The agency sent three evaluation notices to Geotech, one of which informed the offeror that its proposal was found technically unacceptable under the well stratigraphy subfactor, because the proposal did not note whether a licensed geologist performed the logs for Geotech's Last Chance Basin project.  See AR, Tab 13, Geotech EN, Tech. Subfactor III, at 1.  The notice requested that Geotech clearly state whether or not a licensed geologist logged the stratigraphy for that project.  Id. 

Geotech responded to the evaluation notice as follows:

For Subfactor III . . . please refer to Volume II paragraph 8 of the Technical Approach, water well logs, geophysical logs.  Stratigraphic logs will be prepared according to ASTM D2488 by a licensed geologist experienced in drilling.  Lithologic logs will be submitted to the Montana Bureau of Mines and Geology and to the CO/COR [contracting officer/contracting officer representative].  The stratigraphy is logged by a licensed professional geologist for all drilling sites.[3]

Id. at 2.

Final revised proposals were evaluated as follows:

Geotech Wadsworth
TECHNICAL Unacceptable Acceptable
  Well drilling & Casing Acceptable Acceptable
Waterline Installation Unacceptable Acceptable
Well Stratigraphy Unacceptable Acceptable
PAST PERFORMANCE Acceptable Acceptable
PRICE $1,089,300 $1,359,000

AR, Tab 7, SSEB Rep., at 9-11.  The SSEB found that Geotech's proposal remained technically unacceptable, including under subfactor III (well stratigraphy).  Id. at 9.  The evaluators noted that Geotech's response to the EN for that subfactor still did not annotate "whether or not a licensed geologist performed the logs" and only referenced Geotech's original technical proposal.  Id.  The SSEB further noted that "Geotech was given every opportunity to provide proof of technical acceptability and failed to do so."  Id.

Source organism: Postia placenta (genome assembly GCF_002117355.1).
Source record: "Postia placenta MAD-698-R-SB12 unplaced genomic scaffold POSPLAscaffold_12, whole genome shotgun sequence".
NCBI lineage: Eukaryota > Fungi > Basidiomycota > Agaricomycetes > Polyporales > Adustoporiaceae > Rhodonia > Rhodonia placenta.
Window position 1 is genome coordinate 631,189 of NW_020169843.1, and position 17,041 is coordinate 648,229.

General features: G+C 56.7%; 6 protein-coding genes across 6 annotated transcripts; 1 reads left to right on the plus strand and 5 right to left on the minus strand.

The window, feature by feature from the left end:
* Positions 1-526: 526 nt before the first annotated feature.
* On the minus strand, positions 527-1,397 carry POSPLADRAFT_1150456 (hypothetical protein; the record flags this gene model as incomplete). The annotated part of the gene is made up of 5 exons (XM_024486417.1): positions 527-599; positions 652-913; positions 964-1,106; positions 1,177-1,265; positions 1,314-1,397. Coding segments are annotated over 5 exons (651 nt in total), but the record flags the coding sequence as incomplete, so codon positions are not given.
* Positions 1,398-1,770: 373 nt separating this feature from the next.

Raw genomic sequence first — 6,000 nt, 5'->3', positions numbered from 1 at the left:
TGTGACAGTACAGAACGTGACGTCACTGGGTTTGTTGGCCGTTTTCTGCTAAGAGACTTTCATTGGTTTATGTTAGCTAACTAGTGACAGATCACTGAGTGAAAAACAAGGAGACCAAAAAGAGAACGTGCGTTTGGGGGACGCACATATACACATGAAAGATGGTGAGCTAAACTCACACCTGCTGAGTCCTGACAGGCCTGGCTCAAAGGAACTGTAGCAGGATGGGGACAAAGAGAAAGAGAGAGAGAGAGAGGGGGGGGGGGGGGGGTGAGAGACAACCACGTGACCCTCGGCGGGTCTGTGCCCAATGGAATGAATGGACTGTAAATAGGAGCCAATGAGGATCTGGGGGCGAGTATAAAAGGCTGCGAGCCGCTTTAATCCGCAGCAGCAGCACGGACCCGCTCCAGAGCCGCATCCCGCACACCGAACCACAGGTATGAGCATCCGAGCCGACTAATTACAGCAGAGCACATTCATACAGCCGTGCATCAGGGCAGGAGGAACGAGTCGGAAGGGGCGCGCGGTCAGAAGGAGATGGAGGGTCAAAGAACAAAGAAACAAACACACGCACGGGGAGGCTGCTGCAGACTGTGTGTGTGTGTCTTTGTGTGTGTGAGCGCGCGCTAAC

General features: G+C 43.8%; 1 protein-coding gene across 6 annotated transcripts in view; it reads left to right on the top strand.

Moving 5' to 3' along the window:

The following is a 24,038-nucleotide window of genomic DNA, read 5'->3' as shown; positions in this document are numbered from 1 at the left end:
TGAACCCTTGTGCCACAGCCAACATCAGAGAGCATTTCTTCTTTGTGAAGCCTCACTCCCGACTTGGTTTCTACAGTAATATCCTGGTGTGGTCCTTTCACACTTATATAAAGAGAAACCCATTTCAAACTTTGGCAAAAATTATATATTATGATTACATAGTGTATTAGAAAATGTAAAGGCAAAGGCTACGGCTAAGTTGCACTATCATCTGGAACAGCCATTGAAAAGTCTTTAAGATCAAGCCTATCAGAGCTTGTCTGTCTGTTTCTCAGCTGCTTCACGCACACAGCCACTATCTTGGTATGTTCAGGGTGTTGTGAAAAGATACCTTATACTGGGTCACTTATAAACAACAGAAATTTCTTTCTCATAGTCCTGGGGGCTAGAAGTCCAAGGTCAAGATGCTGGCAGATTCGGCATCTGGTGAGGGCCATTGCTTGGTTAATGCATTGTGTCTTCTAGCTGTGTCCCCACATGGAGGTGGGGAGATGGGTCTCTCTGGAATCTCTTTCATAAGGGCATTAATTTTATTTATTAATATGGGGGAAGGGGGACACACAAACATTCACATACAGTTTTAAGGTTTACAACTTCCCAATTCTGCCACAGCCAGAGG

The Air Force concluded that Wadsworth offered the lowest-priced, technically- acceptable proposal with acceptable past performance and fair and reasonable pricing.  Id. at 13; AR, Tab 8, Source Selection Dec. Doc., at 1-10.  Wadsworth was awarded a contract for $1,359,000, and this protest followed.

DISCUSSION

Geotech challenges the evaluation of its technical proposal, arguing that it met the RFP's requirements, including with respect to well stratigraphy.[4]Protest at 4-5; Comments at 1-2.

The Air Force contends that it evaluated the protester's technical proposal reasonably and that Geotech simply failed to answer the agency's question in the evaluation notice regarding well stratigraphy.  See Memorandum of Law at 10.

In reviewing protests challenging the rejection of a proposal based on the agency's evaluation, it is not our role to reevaluate proposals; rather our Office examines the record to determine whether the agency's judgment was reasonable and in accordance with the solicitation criteria and applicable procurement statutes and regulations.  Wolverine Servs. LLC, B-409906.3, B-409906.5, Oct. 14, 2014, 2014 CPD ¶ 325 at 3; Orion Tech., Inc., B-405077, Aug. 12, 2011, 2011 CPD ¶ 159 at 4.

Based on our review of the contemporaneous record here, we agree that the Air Force evaluated Geotech's technical proposal reasonably and consistent with the terms of the solicitation.  As set forth above, the RFP stated that to be found acceptable under the well stratigraphy technical subfactor, offerors were to provide evidence of their prior performance of at least 2 domestic water projects where a licensed geologist logged the well stratigraphy during the well drilling operation.  RFP at 47.

Significantly, the protester concedes that, "[w]hile Geotech's response to the EN may not have expressly confirmed that a licensed geologist logged the stratigraphy for the project completed at Last Chance Basin, in identifying the previous contracts, it was presumed that a licensed geologist logged the well stratigraphy during the well drilling."  Comments at 2.  It is an offeror's responsibility to submit a well-written proposal, with adequately detailed information which clearly demonstrates compliance with the solicitation requirements and allows a meaningful review by the procuring agency.  See International Med. Corps, B-403688, Dec. 6, 2010, 2010 CPD ¶ 292 at 8.  An offeror is responsible for affirmatively demonstrating the merits of its proposal and, as here, risks the rejection of its proposal if it fails to do so.  HDL Research Lab, Inc., B-294959, Dec. 21, 2004, 2005 CPD ¶ 8 at 5.  As quoted above, and as Geotech essentially concedes, its response to the evaluation notice did not clearly state that a licensed geologist logged the stratigraphy for the Last Chance Basin project.  Moreover, Geotech identifies no aspect of its technical proposal that otherwise states that a licensed geologist logged the stratigraphy for that project.  See generally Protest; Comments.